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Sex and Spirituality

Apr 27, 1998 06:56 PM
by M K Ramadoss


There were some msgs about sex in the context of spirituality.

(Leadbeater)Theosophy (and ES)followers are firm believers in the "theory"
that with sex you cannot progress spiritually, in spite of all the
undisputed allegations about Leadbeater on sex matters. (Some Leadbeater
followers try to clear him by saying that he was never convicted and hence
in "our" system of justice, a man is innocent until proven guilty.) 

However, to the surprise and shock of traditionalists, Krishnaji propounded
a totally revolutionary viewpoint on this important issue. Here is an
excerpt from a book by Mary Lutyens on Krishnaji, where she discusses the
issue of Celibacy. I think it is a very interesting point of view worth
thinking and if you prefer, meditating about!

[As an aside, it should be remembered that Krishnaji to a large extent
responsible for Radha Burnier running for the office of International
President which she won.]



And he [K] never "presented" himself as being celibate. According to the
tenets of Leadbeater-Theosophy, celibacy was essential for any aspirant to
the Path of Discipleship but K broke away entirely from Theosophy and its
tenets in 1929 and thereafter often spoke publicly against celibacy. 

Here are a few quotations from his published talks to prove this point:
"So-called holy men have maintained that you cannot come near God if you
indulge in sex, therefore they push it aside although they are eaten up with
it. But by denying sexuality they put out their eyes and cut out their
tongues for they deny the whole beauty of the earth. They have starved their
hearts and minds; they are dehydrated human beings; they have banished
beauty because beauty is associated with And again: "I think we should
understand what love and chastity are. The vow of chastity is not chastity
at all, for below the words the craving goes on and trying to suppress it in
different ways, religious and otherwise, is a form of ugliness which, in its
very essence, is unchaste. The chastity of the monk, with his vows and
denials, is essentially worldliness which is unchaste. All forms of
resistance build a wall of separateness which turns life into a battlefield;
and so life becomes not chaste at all." And yet again: "To deny sex is
another form of brutality; it is there, it is a fact. When we are
intellectual slaves, endlessly repeating what others have said, when we are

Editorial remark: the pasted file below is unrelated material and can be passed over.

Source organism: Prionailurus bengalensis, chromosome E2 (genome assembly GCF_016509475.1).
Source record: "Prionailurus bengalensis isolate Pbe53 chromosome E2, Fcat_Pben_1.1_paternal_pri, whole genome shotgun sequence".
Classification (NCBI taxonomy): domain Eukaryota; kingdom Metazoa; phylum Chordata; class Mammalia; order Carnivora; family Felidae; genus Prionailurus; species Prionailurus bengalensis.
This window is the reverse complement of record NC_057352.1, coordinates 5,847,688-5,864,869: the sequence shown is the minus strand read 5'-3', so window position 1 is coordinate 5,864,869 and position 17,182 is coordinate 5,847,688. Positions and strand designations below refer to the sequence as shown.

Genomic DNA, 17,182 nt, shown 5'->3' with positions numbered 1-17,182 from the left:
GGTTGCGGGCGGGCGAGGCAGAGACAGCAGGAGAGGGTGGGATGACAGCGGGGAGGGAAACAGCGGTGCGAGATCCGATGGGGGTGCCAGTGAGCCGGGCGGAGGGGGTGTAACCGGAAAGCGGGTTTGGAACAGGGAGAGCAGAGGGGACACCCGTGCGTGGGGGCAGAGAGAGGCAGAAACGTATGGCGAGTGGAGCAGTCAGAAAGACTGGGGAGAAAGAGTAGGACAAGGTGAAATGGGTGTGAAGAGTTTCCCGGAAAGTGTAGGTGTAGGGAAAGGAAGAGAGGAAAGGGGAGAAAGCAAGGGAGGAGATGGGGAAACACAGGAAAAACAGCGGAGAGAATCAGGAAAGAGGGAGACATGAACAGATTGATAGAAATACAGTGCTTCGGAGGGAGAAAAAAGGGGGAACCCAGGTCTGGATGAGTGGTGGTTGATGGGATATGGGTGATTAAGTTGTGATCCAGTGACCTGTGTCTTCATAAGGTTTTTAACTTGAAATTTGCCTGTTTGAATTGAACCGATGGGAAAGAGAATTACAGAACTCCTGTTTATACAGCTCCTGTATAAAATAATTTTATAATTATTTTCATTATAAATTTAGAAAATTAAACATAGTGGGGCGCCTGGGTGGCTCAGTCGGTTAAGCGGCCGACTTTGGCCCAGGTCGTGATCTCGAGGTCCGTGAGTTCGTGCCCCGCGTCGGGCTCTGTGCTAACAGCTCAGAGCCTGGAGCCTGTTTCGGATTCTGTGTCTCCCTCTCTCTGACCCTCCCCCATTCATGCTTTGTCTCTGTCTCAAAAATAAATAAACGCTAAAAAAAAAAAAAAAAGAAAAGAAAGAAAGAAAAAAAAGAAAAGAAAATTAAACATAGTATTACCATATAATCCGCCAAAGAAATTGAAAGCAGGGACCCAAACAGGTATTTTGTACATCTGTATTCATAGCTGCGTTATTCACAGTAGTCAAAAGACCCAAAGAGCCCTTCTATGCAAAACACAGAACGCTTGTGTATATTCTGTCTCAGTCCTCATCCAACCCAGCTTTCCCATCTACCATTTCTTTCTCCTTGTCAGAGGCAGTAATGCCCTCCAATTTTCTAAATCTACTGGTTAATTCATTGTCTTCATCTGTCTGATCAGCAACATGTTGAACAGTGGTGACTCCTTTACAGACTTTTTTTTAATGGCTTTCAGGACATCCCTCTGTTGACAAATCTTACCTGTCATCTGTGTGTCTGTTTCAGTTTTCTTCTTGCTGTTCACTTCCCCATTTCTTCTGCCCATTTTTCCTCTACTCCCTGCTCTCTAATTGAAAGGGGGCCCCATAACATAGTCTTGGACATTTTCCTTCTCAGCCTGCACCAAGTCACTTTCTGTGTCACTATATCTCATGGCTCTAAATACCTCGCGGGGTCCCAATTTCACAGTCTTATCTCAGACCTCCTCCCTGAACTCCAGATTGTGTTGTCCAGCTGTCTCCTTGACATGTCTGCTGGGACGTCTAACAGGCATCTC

following, obeying, imitating, then a whole avenue of life is closed; when
action is merely a mechanical repetition and not a free movement, then there
is no release; when there is this incessant urge to fulfil, to be, then we
are emotionally thwarted, there is a blockage. So sex becomes the one issue
which is our very own, which is not second-hand. And in the act of sex there
is a forgetting of oneself, one's problems and one's fears. In that act
there is no self at all."

In answer to a question he was asked at a public meeting, "Is it possible
for a man and a woman to live together, to have sex and children, without
all the turmoil, bitterness and conflict in such a relationship?" K said,
"Can't you fall in love and not have a possessive relationship? I love
someone and she loves me and we get marriedÄthat is all perfectly
straightforward and simple, in that there is no conflict at all. (When we
say we get married I might just as well say we decide to live together.)
Can't one have that without the other? Without the tail, as it were,
necessarily following? Can't two people be in love and both be so
intelligent and so sensitive that there is freedom and an absence of a
centre that makes conflict? Conflict is not in the feeling of being in love.
The feeling of being in love is utterly without conflict. There is no loss
of energy in being in love. The loss of energy is in the tailÄjealousy,
possessiveness, suspicion, doubt, the fear of losing that love, the constant
demand for reassurance and security. Surely it must be possible to function
in a sexual relationship with someone you love without the nightmare which
usually follows. Of course it is."
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